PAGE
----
My last baby is off to school. His uniform is washed and ironed. (First and last time for that!) Name labels are stuck in, his timetable is stuck to the fridge and my heart is breaking a little. Ok, a lot.
I don’t know how it happened, it feels like just two minutes ago I was holding a purple mewling newborn in my arms. How did that tiny, helpless baby become a little boy ready for school? When I look at his beautiful long lashes curling up to his eyebrows and his teeny button nose as he watches a film, the lump rises in my throat again and my eyes fill with un-shed tears.I can’t show him that I’m sad, he is worried enough about it all without me adding to it.
When he slips his little hand into mine, squeezing it tightly, gazing up at me with earnest brown eyes and asks, ‘Mummy, will you be sad when I go to school, will you miss me?’ I have to plaster on a bright smile and reassure him that no, I will be just fine because I know that he will be having the best time, whilst on the inside his sweet caring words nearly break me. In all the change and turmoil going on in his little mind, he is worried about me.
I have fed him, clothed him, cuddled him, rocked him, shushed him, kissed him, adored him, listened to his long winded stories since the minute he could speak, wiped his tears, watched him wobble off on his bike without stabilisers, cleaned his grazed knees, stroked his hair when he couldn’t sleep, rolled my eyes at his tantrums and shouted more times then I care to remember!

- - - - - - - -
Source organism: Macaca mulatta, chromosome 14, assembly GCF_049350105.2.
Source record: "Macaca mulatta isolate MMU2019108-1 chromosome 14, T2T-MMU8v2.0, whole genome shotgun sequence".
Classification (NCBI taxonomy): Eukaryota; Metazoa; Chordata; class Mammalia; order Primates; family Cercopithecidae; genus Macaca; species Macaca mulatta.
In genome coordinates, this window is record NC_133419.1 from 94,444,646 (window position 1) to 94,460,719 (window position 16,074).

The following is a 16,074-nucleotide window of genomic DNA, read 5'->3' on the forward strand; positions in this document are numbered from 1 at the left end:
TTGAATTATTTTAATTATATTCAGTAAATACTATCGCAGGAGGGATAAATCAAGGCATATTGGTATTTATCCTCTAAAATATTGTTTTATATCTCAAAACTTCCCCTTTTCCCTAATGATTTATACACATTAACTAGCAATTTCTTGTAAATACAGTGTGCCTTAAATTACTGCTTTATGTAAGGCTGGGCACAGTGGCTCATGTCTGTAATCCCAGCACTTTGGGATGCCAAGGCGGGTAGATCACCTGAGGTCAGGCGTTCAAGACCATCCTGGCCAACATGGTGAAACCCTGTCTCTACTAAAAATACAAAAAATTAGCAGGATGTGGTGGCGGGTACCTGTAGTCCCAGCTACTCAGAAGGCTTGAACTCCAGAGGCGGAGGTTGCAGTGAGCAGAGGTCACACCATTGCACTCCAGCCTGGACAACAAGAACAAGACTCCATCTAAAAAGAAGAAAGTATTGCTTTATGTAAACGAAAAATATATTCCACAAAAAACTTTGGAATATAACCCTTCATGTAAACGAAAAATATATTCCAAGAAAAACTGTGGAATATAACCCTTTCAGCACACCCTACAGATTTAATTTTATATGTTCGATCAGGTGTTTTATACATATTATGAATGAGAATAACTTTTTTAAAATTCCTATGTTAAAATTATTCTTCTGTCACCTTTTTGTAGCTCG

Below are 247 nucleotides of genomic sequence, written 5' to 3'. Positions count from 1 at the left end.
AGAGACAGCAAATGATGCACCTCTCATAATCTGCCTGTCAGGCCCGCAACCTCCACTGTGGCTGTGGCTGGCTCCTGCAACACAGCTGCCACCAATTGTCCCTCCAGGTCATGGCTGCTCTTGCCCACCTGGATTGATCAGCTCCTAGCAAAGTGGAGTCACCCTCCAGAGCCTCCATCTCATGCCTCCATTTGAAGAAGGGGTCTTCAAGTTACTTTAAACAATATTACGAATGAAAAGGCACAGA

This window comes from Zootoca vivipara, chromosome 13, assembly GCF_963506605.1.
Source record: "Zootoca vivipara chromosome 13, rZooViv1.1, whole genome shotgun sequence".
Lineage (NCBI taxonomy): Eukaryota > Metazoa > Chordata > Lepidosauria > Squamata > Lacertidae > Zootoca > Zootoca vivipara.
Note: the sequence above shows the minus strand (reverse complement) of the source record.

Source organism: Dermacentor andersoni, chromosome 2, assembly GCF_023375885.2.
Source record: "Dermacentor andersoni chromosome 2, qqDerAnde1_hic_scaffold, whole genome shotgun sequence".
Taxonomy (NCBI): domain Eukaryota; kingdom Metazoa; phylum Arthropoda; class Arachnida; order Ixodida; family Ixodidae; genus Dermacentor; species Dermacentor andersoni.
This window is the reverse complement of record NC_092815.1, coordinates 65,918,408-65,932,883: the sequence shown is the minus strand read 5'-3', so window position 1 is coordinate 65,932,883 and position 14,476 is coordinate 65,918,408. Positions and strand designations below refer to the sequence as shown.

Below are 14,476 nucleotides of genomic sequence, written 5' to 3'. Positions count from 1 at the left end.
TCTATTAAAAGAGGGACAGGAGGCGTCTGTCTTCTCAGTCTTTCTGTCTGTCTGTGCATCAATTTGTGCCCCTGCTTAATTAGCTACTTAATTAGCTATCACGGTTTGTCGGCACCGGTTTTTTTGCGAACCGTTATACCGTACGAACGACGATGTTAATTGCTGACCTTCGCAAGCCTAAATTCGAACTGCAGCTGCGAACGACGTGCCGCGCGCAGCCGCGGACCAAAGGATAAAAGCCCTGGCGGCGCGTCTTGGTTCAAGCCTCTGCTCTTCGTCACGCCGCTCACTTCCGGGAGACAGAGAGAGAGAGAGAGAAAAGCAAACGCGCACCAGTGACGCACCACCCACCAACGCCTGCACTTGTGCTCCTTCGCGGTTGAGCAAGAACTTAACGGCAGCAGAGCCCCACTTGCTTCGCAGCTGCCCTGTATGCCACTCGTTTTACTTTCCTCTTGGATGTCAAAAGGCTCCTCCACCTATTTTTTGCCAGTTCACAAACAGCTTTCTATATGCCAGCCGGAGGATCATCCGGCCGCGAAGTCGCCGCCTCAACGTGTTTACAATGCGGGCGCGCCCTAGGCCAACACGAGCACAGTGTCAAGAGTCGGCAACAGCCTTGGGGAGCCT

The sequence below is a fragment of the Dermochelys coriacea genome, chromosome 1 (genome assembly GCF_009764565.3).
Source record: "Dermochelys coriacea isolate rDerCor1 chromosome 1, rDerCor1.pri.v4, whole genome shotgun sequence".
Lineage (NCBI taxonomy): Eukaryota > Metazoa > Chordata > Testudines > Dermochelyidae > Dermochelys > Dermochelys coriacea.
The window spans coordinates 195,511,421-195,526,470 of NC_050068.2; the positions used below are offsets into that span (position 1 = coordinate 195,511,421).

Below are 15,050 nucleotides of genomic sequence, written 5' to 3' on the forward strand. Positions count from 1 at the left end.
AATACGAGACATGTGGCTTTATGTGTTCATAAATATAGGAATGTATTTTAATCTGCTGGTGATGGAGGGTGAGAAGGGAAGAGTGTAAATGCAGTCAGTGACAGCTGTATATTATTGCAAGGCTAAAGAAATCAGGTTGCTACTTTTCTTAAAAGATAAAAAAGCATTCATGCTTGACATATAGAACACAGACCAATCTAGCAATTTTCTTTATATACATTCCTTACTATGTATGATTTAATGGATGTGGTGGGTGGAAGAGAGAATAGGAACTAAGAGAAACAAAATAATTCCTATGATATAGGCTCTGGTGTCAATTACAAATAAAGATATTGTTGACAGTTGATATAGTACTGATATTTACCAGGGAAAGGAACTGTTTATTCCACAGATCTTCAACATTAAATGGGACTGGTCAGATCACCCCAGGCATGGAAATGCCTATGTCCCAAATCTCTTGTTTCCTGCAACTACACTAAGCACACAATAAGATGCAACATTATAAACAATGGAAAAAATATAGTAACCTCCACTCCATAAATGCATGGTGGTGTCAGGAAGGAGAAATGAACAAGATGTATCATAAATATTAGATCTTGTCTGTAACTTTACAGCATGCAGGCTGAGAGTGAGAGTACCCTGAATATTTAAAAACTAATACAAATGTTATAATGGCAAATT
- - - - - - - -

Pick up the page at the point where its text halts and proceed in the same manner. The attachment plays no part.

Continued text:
Now I have to tackle this next stage in his life as I kiss him goodbye at the door and trust that his teacher will care for him as much as I do.
It’s not the first time I’ve done this, I’ve sent one baby in already, and I learnt that school makes her so happy. She has learnt to read, to write, to draw and sing. She loves break times and her friends, and she adores her teachers. She has blossomed from an anxious child, lacking in confidence to a bright, helpful child who actually asks when school will be back after the holidays as she loves it so much.
I know he will love it too. He will run out of those doors into my arms every day, full of stories about his day, the friends he has made, the games he played at break, the things he has learnt, that he saw his sister at playtime and what he had for lunch.
I will take him in my arms, I will listen to his stories and I will never tell him that I missed him so much that I cried after I dropped him off the first time. I won’t tell him how much my heart breaks that he is old enough for school, that my baby is gone forever.
Instead I will just have to keep reminding myself that in my baby’s place, I have a bright, sweet, caring little boy. Someone who loves to look at picture books, who will be so excited to be able to read himself. Who loves music and is excited to do more. A little boy who loves to play with his friends, who will delight in break times. A little boy who will revel in mealtimes with his class mates. A little boy who will adore his teacher with the same fervour that his sister has always had for hers.
The hardest part of being a parent is letting them go. Recognising that a huge part of your job is instilling in them the confidence to walk away from you without tears. To wave them off cheerfully while your heart feels bruised to watch them go. That is my role as a parent and I will make sure I do it well.
I’ll just have to make sure I have some chocolate at home for when I get back!